Luckily for L.A. Noire this is not the focus. Where this game brings something semi-new (it has similarities to the investigation parts of Heavy Rain and earlier point-and-click adventure games as well as the dialogue/choice-heavy Bioware games) is in the more specifically detective-oriented mechanics. You can investigate crime scenes, interview witnesses and suspects, collect clues, etc.

Cole is often a confrontational prick.

For the most part, this stuff works very well. It’s fun, especially in the early stages, to roam a crime scene trying to find clues and later on testing not only your ability to notice details in the environment of the game but also to read people (because these characters are as close to people as a game has ever gotten). It’s later on in the game when the difficulty has to ramp up that you start to run into problems with the interviewing segments. That said, there’s this tendency all along for interviewees to use the word proof every time you call them on something they say. It’s weird and distracting because I know it’s supposed to be a reminder to the player. It just draws attention to the artificiality and tediousness of playing out similar patterns over and over. By the time you’re halfway through the games 21 cases, very little new aside from context is being offered and you will have long since quit driving yourself around since it just invariably ends with accidents, property damage, and demerits from your end of case score.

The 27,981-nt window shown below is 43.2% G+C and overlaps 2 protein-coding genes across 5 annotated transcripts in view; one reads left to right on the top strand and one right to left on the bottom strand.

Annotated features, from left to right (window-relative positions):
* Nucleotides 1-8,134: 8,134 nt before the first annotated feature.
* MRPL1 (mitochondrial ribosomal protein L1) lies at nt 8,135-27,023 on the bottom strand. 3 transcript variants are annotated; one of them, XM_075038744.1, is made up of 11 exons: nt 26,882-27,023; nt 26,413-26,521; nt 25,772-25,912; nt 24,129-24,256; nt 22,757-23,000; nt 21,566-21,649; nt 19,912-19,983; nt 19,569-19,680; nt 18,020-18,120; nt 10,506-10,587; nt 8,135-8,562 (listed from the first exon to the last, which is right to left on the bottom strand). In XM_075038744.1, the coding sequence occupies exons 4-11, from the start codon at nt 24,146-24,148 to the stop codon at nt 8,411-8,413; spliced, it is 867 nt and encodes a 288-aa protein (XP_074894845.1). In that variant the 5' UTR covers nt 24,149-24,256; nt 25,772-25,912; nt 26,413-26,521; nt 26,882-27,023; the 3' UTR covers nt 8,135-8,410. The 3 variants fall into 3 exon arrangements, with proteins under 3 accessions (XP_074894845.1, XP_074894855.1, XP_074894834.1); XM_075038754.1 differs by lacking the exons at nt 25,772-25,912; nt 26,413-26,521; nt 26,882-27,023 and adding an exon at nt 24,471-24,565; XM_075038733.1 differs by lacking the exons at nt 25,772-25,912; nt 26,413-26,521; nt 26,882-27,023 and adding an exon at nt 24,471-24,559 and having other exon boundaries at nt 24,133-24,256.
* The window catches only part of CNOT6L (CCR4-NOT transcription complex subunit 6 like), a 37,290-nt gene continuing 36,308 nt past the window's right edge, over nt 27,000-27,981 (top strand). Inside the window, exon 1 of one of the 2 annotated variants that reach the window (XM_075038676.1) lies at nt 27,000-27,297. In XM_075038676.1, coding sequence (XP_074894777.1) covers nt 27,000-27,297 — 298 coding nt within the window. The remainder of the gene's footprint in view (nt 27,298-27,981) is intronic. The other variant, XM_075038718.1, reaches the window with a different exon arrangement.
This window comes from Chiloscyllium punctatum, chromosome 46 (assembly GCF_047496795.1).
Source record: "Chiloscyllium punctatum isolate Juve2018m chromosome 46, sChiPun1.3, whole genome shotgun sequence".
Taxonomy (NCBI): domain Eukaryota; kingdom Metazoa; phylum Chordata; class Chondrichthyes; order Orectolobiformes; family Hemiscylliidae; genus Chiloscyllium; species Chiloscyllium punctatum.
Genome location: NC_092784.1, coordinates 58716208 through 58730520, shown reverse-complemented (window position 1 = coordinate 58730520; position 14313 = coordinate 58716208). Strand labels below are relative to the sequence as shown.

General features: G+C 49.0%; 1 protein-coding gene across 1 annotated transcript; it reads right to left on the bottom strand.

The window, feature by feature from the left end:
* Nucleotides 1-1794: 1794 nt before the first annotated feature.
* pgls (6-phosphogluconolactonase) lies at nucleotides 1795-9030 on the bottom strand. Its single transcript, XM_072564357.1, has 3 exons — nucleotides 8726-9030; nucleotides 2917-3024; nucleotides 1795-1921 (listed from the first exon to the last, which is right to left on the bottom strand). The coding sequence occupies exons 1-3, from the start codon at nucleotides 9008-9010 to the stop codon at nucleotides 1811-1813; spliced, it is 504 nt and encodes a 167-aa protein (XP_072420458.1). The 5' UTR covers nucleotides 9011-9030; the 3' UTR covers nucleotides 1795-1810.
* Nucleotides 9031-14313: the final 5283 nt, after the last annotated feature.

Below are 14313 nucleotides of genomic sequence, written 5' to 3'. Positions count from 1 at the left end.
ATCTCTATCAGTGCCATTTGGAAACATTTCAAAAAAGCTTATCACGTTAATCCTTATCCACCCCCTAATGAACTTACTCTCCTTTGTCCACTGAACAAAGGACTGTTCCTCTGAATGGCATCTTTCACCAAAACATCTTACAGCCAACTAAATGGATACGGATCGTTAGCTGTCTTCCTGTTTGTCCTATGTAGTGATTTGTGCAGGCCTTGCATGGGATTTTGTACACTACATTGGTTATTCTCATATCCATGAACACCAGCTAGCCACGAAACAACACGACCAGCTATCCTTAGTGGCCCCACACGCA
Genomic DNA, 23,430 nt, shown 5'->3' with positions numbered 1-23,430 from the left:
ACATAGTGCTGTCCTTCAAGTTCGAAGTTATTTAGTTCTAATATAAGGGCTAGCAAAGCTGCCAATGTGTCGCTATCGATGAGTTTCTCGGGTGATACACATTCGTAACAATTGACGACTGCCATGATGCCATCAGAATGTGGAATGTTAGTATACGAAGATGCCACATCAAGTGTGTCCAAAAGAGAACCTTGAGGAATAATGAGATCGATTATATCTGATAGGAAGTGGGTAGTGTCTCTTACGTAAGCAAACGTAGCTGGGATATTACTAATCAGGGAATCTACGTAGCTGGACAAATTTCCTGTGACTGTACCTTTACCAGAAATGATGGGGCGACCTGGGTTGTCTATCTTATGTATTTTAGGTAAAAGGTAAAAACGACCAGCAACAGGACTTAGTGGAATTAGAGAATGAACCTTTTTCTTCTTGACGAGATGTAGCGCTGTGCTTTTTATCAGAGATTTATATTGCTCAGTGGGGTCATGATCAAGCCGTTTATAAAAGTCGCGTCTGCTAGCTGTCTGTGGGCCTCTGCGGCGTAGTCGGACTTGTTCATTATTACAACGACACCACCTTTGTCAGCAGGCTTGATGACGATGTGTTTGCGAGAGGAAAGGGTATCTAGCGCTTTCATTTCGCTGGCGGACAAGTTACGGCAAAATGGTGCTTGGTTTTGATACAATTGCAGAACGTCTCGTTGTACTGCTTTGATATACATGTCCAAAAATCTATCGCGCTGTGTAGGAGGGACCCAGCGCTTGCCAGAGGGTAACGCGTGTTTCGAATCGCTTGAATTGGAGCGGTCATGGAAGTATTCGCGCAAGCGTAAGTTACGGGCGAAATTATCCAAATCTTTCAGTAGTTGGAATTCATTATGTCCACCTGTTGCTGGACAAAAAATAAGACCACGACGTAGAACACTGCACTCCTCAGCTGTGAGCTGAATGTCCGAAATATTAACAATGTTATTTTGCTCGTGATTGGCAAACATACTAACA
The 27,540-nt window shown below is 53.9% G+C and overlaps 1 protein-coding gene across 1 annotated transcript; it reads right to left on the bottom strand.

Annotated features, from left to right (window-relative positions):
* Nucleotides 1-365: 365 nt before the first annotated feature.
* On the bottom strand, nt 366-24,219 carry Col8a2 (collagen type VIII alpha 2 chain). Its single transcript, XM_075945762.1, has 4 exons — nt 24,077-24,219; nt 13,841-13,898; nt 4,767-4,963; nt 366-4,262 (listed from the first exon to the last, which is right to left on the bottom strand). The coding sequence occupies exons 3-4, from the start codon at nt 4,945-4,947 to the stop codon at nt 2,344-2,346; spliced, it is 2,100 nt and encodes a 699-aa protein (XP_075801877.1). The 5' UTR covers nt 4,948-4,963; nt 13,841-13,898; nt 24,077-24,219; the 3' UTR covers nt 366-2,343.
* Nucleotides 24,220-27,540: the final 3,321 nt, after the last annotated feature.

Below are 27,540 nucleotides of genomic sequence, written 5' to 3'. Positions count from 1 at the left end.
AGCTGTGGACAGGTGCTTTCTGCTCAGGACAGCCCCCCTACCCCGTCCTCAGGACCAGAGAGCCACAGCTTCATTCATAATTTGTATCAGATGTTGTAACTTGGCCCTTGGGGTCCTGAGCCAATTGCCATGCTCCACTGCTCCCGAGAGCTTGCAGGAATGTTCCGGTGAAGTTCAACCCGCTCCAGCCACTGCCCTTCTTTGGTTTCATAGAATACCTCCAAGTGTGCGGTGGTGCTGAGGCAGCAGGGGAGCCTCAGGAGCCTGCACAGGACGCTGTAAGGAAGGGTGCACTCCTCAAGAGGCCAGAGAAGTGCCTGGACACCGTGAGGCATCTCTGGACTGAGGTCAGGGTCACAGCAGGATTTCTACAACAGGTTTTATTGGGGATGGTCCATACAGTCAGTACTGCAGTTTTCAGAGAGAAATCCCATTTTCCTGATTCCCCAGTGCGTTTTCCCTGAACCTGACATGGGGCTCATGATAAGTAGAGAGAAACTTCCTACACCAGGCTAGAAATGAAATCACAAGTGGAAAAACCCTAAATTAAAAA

You’d think that a game so driving-focused would have better mechanics. The driving in this game is unwaveringly terrible. Add that to the fact that the city is way too big for the game and most objectives are as far flung as possible, creating ridiculously overwhelming odds of fucking shit up or just getting surly and bored with how long it takes to get anywhere driving the way the game seems to want you to (read: like a man born in 1947).

At first you want to drive so you don’t miss the great dialogue with your partners but then you realize that letting them drive doesn’t mean missing this and you never drive again. It is that much a pain in the ass.